Confusing the matter, a lower court judge ruled in favor of another descendant of Haitian immigrants, Nuny Angra Luis, who had been denied her birth certificate. That decision was announced the same week in April as the other, diametrically opposed ruling.

Demetrio F. Francisco de Los Santos, a government lawyer, dismisses the notion that anyone’s rights are being violated. Descendants of Haitians, he argues in court documents, can simply go to the nearest Haitian consulate for their documents.

While Haitian law does grant citizenship to the offspring of Haitians, the issue is complex. Ángel’s parents would have to prove they are Haitian for him to get citizenship in Haiti, a country which he has never visited.

While some are indignant about the Dominican crackdown, Ángel seems surprisingly calm.

Before a recent practice, in which he flagged fly balls and then fired them into the infield, Ángel said his mother could not sleep after he lost the Giants contract. (“Ángel Luis Joseph is one of a number of players in the Dominican that clubs are finding do not have the proper paperwork to prove their identity or age,” the Giants said in a statement, indicating that the team had been forced to look for someone else.)

Ángel may have another shot. The Cleveland Indians have come calling, he said, visiting the humble shack that he shares with his parents and seven siblings just outside a sugarcane field.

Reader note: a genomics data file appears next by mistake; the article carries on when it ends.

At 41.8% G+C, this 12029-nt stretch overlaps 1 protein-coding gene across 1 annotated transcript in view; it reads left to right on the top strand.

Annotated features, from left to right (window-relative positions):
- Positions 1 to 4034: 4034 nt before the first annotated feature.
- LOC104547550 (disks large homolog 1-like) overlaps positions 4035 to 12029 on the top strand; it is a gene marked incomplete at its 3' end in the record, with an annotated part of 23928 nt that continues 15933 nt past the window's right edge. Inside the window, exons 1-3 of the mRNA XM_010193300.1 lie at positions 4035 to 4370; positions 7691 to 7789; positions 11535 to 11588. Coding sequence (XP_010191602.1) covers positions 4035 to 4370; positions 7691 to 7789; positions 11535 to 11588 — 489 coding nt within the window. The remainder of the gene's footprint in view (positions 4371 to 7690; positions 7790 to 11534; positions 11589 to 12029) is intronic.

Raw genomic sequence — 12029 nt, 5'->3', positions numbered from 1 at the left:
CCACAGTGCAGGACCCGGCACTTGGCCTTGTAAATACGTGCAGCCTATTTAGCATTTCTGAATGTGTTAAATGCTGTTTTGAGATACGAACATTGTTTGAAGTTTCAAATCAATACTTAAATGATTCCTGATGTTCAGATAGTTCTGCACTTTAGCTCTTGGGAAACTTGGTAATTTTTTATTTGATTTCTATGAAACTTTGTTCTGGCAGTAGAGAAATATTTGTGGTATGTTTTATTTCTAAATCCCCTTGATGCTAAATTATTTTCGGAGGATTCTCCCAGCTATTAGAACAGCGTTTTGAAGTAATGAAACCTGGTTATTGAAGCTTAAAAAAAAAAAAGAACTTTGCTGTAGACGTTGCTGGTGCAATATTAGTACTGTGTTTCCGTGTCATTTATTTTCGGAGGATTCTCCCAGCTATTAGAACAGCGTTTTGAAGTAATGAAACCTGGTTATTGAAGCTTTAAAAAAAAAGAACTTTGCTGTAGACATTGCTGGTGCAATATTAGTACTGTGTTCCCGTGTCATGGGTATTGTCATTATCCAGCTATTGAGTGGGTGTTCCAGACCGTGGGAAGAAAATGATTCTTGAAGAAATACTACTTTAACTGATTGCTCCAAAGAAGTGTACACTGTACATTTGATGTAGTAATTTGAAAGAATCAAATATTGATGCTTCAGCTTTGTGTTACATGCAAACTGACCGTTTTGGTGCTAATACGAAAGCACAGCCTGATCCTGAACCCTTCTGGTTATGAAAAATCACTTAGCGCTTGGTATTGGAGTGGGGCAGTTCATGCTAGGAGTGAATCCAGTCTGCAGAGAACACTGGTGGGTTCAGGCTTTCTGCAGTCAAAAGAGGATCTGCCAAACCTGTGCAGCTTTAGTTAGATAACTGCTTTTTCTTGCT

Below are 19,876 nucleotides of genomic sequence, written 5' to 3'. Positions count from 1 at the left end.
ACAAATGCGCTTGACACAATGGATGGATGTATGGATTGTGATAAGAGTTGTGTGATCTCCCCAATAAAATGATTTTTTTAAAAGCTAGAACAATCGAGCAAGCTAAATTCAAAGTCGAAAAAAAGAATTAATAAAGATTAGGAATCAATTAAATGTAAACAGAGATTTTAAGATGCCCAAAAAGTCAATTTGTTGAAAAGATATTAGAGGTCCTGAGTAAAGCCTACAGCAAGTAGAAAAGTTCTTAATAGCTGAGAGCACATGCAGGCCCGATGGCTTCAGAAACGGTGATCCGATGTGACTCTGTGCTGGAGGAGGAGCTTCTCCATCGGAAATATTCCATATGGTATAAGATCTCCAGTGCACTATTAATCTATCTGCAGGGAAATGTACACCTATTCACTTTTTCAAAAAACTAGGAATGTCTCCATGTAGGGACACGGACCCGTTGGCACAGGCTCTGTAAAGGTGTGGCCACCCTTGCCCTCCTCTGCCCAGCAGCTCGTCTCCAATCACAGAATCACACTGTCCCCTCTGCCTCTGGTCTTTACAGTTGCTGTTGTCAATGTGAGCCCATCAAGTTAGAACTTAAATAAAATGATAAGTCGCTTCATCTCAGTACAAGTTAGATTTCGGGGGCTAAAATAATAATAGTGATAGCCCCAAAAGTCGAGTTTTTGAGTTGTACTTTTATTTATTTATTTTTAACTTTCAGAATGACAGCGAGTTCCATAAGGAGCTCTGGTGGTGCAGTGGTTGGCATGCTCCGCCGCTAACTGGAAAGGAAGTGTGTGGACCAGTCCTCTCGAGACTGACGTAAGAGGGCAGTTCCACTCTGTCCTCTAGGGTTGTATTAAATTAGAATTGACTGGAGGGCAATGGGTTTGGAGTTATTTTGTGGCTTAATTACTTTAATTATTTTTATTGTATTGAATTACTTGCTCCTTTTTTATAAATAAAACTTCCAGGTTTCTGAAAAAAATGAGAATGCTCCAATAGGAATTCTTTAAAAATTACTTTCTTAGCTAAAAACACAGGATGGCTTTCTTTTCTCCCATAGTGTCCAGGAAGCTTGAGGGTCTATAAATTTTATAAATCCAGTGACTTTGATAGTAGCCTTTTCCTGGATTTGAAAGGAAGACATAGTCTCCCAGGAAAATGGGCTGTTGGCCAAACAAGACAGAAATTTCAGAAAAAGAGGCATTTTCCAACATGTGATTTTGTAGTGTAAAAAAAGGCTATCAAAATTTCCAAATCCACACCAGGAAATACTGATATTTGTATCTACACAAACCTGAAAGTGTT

The Indians’ offer was about a third of that put forward by the Giants, but still a windfall for a boy from a batey, the name for the workers’ camps that grow up around sugar cane plantations.

But while he awaits a ruling, he acknowledges worrying that he will see his dream disappear a second time.

“God wants me to be a baseball player — that I know,” he said. What he does not know is whether the Dominican Republic, the country he considers himself from, agrees.

Report Details Child Abuse

Posted in Child Abuse, Corruption, English, The Washington Post, Written Press/Presse écrite/Prensa escrita on May 28, 2008 by haitiinthenews

Report Details Child Abuse

Group Cites Aid Workers, U.N. Troops

Washington Post Staff Writer 
Wednesday, May 28, 2008; Page A10 

UNITED NATIONS, May 27 — U.N. peacekeepers and international aid workers from 23 organizations have engaged in sexual exploitation of children, including some as young as 6, in Haiti, Ivory Coast and South Sudan, according to a report by Save the Children, a British-based aid agency.